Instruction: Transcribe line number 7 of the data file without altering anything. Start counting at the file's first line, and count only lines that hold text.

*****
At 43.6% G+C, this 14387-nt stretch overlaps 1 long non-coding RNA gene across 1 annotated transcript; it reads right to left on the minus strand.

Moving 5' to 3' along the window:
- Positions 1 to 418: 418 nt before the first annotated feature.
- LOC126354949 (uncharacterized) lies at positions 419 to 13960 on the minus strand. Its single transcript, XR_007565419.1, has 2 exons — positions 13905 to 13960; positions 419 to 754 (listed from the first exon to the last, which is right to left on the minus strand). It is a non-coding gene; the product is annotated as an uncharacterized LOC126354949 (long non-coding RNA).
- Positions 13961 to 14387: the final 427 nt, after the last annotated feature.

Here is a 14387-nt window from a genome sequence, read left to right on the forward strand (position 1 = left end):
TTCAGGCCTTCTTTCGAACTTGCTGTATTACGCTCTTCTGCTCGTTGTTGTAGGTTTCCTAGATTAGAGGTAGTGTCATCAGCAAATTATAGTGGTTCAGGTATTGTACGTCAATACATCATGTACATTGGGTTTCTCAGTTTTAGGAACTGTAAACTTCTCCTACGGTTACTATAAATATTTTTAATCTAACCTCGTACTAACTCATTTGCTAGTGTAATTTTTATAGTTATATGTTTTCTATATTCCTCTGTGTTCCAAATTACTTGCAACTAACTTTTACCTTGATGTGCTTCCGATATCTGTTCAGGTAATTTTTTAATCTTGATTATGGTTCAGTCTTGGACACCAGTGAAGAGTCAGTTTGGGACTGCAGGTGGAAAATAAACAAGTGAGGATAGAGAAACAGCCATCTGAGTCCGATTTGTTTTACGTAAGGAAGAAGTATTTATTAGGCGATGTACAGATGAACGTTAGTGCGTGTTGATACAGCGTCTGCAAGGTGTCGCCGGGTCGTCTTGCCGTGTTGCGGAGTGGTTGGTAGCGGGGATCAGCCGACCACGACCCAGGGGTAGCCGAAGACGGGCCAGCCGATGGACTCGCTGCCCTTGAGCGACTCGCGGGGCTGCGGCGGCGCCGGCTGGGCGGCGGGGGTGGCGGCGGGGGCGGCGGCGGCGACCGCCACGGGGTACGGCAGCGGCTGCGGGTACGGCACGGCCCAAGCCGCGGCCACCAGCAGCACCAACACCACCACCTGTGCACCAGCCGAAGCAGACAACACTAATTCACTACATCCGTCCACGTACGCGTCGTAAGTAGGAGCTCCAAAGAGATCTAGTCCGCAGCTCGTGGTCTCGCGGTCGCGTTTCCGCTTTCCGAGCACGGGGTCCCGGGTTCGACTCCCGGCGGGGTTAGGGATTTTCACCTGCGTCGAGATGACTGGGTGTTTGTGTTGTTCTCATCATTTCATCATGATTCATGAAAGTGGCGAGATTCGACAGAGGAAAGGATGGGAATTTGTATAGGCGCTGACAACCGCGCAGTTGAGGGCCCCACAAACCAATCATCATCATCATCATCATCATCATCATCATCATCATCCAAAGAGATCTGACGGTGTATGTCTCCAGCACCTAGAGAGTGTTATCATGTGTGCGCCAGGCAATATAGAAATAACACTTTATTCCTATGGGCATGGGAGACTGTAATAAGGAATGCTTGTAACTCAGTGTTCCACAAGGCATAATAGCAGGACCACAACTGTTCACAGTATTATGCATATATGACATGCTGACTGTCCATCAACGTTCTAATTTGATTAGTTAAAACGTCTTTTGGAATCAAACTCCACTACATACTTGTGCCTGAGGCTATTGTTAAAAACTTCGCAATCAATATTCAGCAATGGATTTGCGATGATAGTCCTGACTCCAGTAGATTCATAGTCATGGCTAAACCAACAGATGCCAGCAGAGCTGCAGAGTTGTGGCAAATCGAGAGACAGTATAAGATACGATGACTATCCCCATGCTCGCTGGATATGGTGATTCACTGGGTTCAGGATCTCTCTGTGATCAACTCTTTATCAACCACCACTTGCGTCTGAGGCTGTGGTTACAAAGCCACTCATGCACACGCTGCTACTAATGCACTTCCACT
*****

TTCAGGCCTTCTTTCGAACTTGCTGTATTACGCTCTTCTGCTCGTTGTTGTAGGTTTCCTAGATTAGAGGTAGTGTCATCAGCAAATTATAGTGGTTCAGGTATTGTACGTCAATACATCATGTACATTGGGTTTCTCAGTTTTAGGAACTGTAAACTTCTCCTACGGTTACTATAAATATTTTTAATCTAACCTCGTACTAACTCATTTGCTAGTGTAATTTTTATAGTTATATGTTTTCTATATTCCTCTGTGTTCCAAATTACTTGCAACTAACTTTTACCTTGATGTGCTTCCGATATCTGTTCAGGTAATTTTTTAATCTTGATTATGGTTCAGTCTTGGACACCAGTGAAGAGTCAGTTTGGGACTGCAGGTGGAAAATAAACAAGTGAGGATAGAGAAACAGCCATCTGAGTCCGATTTGTTTTACGTAAGGAAGAAGTATTTATTAGGCGATGTACAGATGAACGTTAGTGCGTGTTGATACAGCGTCTGCAAGGTGTCGCCGGGTCGTCTTGCCGTGTTGCGGAGTGGTTGGTAGCGGGGATCAGCCGACCACGACCCAGGGGTAGCCGAAGACGGGCCAGCCGATGGACTCGCTGCCCTTGAGCGACTCGCGGGGCTGCGGCGGCGCCGGCTGGGCGGCGGGGGTGGCGGCGGGGGCGGCGGCGGCGACCGCCACGGGGTACGGCAGCGGCTGCGGGTACGGCACGGCCCAAGCCGCGGCCACCAGCAGCACCAACACCACCACCTGTGCACCAGCCGAAGCAGACAACACTAATTCACTACATCCGTCCACGTACGCGTCGTAAGTAGGAGCTCCAAAGAGATCTAGTCCGCAGCTCGTGGTCTCGCGGTCGCGTTTCCGCTTTCCGAGCACGGGGTCCCGGGTTCGACTCCCGGCGGGGTTAGGGATTTTCACCTGCGTCGAGATGACTGGGTGTTTGTGTTGTTCTCATCATTTCATCATGATTCATGAAAGTGGCGAGATTCGACAGAGGAAAGGATGGGAATTTGTATAGGCGCTGACAACCGCGCAGTTGAGGGCCCCACAAACCAATCATCATCATCATCATCATCATCATCATCATCATCATCCAAAGAGATCTGACGGTGTATGTCTCCAGCACCTAGAGAGTGTTATCATGTGTGCGCCAGGCAATATAGAAATAACACTTTATTCCTATGGGCATGGGAGACTGTAATAAGGAATGCTTGTAACTCAGTGTTCCACAAGGCATAATAGCAGGACCACAACTGTTCACAGTATTATGCATATATGACATGCTGACTGTCCATCAACGTTCTAATTTGATTAGTTAAAACGTCTTTTGGAATCAAACTCCACTACATACTTGTGCCTGAGGCTATTGTTAAAAACTTCGCAATCAATATTCAGCAATGGATTTGCGATGATAGTCCTGACTCCAGTAGATTCATAGTCATGGCTAAACCAACAGATGCCAGCAGAGCTGCAGAGTTGTGGCAAATCGAGAGACAGTATAAGATACGATGACTATCCCCATGCTCGCTGGATATGGTGATTCACTGGGTTCAGGATCTCTCTGTGATCAACTCTTTATCAACCACCACTTGCGTCTGAGGCTGTGGTTACAAAGCCACTCATGCACACGCTGCTACTAATGCACTTCCACT